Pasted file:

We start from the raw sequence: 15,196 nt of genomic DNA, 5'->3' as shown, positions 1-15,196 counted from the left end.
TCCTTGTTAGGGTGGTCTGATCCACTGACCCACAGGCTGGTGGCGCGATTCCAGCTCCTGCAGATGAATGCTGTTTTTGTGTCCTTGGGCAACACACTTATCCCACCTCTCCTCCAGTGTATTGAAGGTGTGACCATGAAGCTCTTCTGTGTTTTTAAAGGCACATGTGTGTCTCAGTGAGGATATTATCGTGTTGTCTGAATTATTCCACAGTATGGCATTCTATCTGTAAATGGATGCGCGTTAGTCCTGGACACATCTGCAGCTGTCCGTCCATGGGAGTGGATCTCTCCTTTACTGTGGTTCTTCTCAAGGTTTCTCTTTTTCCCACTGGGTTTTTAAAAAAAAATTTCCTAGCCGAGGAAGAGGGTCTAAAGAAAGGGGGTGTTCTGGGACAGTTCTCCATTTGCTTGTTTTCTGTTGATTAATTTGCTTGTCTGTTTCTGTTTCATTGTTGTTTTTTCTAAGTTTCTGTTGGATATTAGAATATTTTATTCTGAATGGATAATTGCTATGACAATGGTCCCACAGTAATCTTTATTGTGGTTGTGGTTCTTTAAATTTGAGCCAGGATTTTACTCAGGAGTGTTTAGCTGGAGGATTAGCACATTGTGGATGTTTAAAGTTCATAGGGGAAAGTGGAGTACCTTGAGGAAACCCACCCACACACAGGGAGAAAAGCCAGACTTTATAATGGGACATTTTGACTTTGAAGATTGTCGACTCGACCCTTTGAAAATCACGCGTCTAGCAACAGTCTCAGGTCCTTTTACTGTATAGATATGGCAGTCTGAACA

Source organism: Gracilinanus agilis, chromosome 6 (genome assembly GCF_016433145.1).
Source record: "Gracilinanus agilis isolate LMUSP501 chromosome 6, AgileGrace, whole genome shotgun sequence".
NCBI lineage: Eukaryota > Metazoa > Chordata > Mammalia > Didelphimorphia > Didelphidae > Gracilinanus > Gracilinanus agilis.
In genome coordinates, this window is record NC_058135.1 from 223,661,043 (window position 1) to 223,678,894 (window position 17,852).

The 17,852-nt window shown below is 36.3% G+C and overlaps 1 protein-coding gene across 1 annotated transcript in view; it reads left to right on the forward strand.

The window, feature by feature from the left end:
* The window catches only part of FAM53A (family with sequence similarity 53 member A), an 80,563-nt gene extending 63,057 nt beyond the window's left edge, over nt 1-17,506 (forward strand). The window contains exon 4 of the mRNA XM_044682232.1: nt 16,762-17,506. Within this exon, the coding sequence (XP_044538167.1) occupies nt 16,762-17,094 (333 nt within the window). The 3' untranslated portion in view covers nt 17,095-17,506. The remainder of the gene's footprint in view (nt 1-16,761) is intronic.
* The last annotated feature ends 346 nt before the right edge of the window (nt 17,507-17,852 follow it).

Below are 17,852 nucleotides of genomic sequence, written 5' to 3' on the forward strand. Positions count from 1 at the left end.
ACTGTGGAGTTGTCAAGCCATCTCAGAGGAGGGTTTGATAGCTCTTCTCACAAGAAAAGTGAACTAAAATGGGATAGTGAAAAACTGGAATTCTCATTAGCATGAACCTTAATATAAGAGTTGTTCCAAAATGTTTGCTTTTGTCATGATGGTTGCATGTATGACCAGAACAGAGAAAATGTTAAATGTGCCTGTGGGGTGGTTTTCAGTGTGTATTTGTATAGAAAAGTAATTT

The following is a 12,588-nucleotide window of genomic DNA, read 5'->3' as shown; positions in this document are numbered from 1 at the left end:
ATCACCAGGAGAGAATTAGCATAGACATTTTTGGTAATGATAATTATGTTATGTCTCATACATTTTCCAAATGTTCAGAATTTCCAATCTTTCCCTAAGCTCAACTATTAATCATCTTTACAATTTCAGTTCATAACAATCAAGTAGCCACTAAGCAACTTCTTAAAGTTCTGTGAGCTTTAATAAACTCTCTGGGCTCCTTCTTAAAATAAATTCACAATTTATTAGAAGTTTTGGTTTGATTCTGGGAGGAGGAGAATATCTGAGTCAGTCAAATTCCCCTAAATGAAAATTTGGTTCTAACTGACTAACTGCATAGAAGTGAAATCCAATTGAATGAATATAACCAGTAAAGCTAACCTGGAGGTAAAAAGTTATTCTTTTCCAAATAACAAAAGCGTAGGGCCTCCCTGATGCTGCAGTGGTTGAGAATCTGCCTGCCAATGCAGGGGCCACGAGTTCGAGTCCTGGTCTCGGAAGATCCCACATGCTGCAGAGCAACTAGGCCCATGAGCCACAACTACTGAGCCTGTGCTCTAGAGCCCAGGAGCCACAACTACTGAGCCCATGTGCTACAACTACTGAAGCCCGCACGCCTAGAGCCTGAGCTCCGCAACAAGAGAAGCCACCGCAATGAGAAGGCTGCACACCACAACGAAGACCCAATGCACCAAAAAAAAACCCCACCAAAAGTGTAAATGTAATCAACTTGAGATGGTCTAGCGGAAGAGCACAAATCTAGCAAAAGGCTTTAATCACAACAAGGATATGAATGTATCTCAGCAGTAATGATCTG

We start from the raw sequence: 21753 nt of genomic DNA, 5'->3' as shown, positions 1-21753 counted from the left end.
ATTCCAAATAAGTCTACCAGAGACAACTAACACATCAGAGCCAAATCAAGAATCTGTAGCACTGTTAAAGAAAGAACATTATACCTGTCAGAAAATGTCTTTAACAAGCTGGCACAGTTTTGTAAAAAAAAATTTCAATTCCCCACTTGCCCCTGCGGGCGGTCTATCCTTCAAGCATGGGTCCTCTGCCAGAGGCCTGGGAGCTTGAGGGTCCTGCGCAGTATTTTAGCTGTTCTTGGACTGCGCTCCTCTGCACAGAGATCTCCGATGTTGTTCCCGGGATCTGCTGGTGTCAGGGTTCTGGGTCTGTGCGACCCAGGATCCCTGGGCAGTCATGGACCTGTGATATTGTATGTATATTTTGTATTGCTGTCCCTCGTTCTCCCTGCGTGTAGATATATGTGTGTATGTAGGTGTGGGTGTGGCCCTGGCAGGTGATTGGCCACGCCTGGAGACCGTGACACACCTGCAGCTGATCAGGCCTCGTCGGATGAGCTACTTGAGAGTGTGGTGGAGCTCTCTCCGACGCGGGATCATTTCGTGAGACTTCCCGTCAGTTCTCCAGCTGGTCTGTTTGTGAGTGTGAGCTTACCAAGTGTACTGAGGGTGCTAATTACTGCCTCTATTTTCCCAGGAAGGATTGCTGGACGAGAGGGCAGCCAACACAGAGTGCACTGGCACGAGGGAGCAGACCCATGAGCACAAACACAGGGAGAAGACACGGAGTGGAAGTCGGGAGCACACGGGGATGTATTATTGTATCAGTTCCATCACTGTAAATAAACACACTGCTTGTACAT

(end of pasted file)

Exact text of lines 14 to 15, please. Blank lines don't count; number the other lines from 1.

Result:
ATCACCAGGAGAGAATTAGCATAGACATTTTTGGTAATGATAATTATGTTATGTCTCATACATTTTCCAAATGTTCAGAATTTCCAATCTTTCCCTAAGCTCAACTATTAATCATCTTTACAATTTCAGTTCATAACAATCAAGTAGCCACTAAGCAACTTCTTAAAGTTCTGTGAGCTTTAATAAACTCTCTGGGCTCCTTCTTAAAATAAATTCACAATTTATTAGAAGTTTTGGTTTGATTCTGGGAGGAGGAGAATATCTGAGTCAGTCAAATTCCCCTAAATGAAAATTTGGTTCTAACTGACTAACTGCATAGAAGTGAAATCCAATTGAATGAATATAACCAGTAAAGCTAACCTGGAGGTAAAAAGTTATTCTTTTCCAAATAACAAAAGCGTAGGGCCTCCCTGATGCTGCAGTGGTTGAGAATCTGCCTGCCAATGCAGGGGCCACGAGTTCGAGTCCTGGTCTCGGAAGATCCCACATGCTGCAGAGCAACTAGGCCCATGAGCCACAACTACTGAGCCTGTGCTCTAGAGCCCAGGAGCCACAACTACTGAGCCCATGTGCTACAACTACTGAAGCCCGCACGCCTAGAGCCTGAGCTCCGCAACAAGAGAAGCCACCGCAATGAGAAGGCTGCACACCACAACGAAGACCCAATGCACCAAAAAAAAACCCCACCAAAAGTGTAAATGTAATCAACTTGAGATGGTCTAGCGGAAGAGCACAAATCTAGCAAAAGGCTTTAATCACAACAAGGATATGAATGTATCTCAGCAGTAATGATCTG

We start from the raw sequence: 21753 nt of genomic DNA, 5'->3' as shown, positions 1-21753 counted from the left end.